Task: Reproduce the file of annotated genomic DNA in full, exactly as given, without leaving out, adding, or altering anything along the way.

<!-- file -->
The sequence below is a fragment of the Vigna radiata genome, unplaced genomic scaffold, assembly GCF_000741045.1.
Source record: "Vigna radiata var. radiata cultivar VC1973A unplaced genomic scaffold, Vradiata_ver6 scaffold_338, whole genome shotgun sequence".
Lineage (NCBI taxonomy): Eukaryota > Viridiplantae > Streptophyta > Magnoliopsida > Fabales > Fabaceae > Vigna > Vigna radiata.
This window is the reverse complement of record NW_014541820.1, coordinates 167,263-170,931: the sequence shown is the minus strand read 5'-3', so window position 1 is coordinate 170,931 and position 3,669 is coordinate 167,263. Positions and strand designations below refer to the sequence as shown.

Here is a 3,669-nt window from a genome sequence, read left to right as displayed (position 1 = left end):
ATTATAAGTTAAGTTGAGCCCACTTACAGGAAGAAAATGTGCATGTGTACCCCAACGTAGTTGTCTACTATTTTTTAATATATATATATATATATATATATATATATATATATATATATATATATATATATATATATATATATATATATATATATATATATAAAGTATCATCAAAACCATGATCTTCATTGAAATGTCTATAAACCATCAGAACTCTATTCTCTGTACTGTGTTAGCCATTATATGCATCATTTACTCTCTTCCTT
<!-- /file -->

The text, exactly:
The sequence below is a fragment of the Vigna radiata genome, unplaced genomic scaffold, assembly GCF_000741045.1.
Source record: "Vigna radiata var. radiata cultivar VC1973A unplaced genomic scaffold, Vradiata_ver6 scaffold_338, whole genome shotgun sequence".
Lineage (NCBI taxonomy): Eukaryota > Viridiplantae > Streptophyta > Magnoliopsida > Fabales > Fabaceae > Vigna > Vigna radiata.
This window is the reverse complement of record NW_014541820.1, coordinates 167,263-170,931: the sequence shown is the minus strand read 5'-3', so window position 1 is coordinate 170,931 and position 3,669 is coordinate 167,263. Positions and strand designations below refer to the sequence as shown.

Here is a 3,669-nt window from a genome sequence, read left to right as displayed (position 1 = left end):
ATTATAAGTTAAGTTGAGCCCACTTACAGGAAGAAAATGTGCATGTGTACCCCAACGTAGTTGTCTACTATTTTTTAATATATATATATATATATATATATATATATATATATATATATATATATATATATATATATATATATATATATATATATATATATAAAGTATCATCAAAACCATGATCTTCATTGAAATGTCTATAAACCATCAGAACTCTATTCTCTGTACTGTGTTAGCCATTATATGCATCATTTACTCTCTTCCTT